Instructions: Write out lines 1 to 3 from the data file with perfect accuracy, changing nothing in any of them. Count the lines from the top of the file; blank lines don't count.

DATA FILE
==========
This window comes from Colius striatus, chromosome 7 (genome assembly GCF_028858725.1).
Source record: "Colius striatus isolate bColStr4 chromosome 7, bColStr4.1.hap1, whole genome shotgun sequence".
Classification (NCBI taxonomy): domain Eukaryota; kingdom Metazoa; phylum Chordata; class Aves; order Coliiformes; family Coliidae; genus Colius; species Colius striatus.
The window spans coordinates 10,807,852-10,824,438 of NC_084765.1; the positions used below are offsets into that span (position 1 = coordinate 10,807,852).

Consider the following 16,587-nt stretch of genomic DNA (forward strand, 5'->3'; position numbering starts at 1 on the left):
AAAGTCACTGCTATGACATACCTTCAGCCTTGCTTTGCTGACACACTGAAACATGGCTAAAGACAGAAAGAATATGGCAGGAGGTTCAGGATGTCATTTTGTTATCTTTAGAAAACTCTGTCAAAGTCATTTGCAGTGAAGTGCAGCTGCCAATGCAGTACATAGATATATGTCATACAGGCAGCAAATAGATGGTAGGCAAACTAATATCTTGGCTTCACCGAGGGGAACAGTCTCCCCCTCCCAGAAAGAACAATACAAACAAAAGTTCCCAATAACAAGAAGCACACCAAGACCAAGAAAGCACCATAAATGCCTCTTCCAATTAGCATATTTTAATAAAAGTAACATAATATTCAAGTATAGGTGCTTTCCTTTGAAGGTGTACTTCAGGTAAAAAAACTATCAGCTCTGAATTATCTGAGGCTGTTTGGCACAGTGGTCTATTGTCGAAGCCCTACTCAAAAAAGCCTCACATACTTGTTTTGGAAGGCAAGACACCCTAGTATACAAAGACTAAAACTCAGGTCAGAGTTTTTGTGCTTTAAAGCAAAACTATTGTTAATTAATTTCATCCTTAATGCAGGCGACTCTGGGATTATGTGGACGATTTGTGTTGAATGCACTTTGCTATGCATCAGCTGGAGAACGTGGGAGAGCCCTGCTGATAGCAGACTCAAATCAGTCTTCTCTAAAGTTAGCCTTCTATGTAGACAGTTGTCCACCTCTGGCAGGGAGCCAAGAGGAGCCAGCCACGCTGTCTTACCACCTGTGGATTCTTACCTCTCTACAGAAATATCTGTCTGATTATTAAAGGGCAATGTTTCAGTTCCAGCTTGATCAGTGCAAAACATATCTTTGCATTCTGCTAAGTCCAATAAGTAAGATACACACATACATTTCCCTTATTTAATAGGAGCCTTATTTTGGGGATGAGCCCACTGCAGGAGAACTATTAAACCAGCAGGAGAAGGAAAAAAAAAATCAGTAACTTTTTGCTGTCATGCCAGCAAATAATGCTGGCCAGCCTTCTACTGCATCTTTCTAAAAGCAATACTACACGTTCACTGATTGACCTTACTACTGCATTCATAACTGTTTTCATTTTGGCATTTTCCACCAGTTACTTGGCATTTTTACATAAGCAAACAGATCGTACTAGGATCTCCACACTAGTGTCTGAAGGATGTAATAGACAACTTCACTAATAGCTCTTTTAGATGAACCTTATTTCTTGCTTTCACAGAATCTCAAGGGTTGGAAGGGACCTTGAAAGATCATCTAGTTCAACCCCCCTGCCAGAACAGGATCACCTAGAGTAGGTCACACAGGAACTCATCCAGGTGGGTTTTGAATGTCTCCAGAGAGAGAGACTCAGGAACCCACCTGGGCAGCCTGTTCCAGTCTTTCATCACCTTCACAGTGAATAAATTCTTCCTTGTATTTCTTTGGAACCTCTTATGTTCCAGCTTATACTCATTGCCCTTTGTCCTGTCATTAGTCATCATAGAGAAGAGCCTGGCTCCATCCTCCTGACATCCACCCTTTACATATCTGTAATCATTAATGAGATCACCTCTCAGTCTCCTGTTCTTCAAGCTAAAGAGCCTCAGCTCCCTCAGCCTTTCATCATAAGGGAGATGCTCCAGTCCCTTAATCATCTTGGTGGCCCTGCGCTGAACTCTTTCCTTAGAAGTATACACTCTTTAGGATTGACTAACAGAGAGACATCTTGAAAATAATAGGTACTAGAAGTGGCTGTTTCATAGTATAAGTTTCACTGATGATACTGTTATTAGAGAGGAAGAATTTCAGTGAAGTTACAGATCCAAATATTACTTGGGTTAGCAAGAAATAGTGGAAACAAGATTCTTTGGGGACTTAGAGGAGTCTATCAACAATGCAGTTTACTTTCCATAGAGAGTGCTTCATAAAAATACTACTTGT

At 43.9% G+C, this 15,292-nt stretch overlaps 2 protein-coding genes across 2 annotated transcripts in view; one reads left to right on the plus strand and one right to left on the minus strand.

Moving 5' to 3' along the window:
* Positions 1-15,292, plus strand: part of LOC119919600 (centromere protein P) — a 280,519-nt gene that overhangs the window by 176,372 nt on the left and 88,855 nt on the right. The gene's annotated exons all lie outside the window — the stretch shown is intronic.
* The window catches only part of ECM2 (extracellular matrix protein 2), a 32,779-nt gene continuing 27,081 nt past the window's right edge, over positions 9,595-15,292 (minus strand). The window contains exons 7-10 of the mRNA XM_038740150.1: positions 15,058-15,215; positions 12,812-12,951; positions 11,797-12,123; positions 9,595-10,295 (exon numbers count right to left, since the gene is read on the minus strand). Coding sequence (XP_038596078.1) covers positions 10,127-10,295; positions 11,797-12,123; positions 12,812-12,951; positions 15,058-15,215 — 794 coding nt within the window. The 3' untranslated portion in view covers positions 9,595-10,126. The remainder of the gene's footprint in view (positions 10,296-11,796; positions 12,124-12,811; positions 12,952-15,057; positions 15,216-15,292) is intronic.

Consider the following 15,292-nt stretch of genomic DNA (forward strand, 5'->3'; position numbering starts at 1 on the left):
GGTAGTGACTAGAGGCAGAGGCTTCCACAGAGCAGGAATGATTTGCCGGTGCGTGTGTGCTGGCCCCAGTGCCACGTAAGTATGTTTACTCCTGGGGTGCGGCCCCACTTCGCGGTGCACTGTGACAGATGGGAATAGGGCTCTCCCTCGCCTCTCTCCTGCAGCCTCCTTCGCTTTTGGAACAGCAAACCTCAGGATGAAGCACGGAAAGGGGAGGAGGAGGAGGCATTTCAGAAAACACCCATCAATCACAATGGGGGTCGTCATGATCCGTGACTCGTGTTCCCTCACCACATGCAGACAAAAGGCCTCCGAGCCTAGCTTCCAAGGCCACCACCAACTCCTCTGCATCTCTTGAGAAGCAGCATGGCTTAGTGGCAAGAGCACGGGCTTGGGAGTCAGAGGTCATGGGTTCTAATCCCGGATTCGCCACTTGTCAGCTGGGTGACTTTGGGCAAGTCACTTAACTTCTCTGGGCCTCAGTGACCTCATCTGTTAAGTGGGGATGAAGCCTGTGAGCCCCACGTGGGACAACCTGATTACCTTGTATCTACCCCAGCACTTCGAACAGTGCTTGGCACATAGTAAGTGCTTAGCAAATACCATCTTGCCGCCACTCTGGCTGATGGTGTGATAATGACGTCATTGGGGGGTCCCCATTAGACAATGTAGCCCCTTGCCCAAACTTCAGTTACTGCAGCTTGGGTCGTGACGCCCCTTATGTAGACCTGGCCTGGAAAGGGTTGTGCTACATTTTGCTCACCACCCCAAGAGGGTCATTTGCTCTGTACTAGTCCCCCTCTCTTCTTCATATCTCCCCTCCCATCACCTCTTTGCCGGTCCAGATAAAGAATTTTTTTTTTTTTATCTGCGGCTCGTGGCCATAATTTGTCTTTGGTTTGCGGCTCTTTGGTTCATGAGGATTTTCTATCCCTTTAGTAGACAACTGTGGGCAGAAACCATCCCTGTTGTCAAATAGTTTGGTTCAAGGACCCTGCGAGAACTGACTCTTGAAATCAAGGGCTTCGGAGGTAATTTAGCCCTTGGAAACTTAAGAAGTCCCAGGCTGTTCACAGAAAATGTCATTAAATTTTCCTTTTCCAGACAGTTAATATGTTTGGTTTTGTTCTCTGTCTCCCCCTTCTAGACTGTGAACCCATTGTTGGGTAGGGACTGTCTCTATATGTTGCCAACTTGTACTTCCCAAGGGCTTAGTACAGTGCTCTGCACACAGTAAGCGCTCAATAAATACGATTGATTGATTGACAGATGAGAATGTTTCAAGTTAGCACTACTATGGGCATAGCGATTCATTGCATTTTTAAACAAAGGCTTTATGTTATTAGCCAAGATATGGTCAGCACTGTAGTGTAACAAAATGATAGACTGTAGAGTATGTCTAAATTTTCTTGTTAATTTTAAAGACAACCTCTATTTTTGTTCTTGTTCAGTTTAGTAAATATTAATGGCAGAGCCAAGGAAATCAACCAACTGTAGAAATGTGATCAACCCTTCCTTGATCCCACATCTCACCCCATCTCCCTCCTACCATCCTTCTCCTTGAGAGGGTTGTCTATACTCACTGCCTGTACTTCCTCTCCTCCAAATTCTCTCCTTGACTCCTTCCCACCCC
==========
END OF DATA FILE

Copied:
This window comes from Colius striatus, chromosome 7 (genome assembly GCF_028858725.1).
Source record: "Colius striatus isolate bColStr4 chromosome 7, bColStr4.1.hap1, whole genome shotgun sequence".
Classification (NCBI taxonomy): domain Eukaryota; kingdom Metazoa; phylum Chordata; class Aves; order Coliiformes; family Coliidae; genus Colius; species Colius striatus.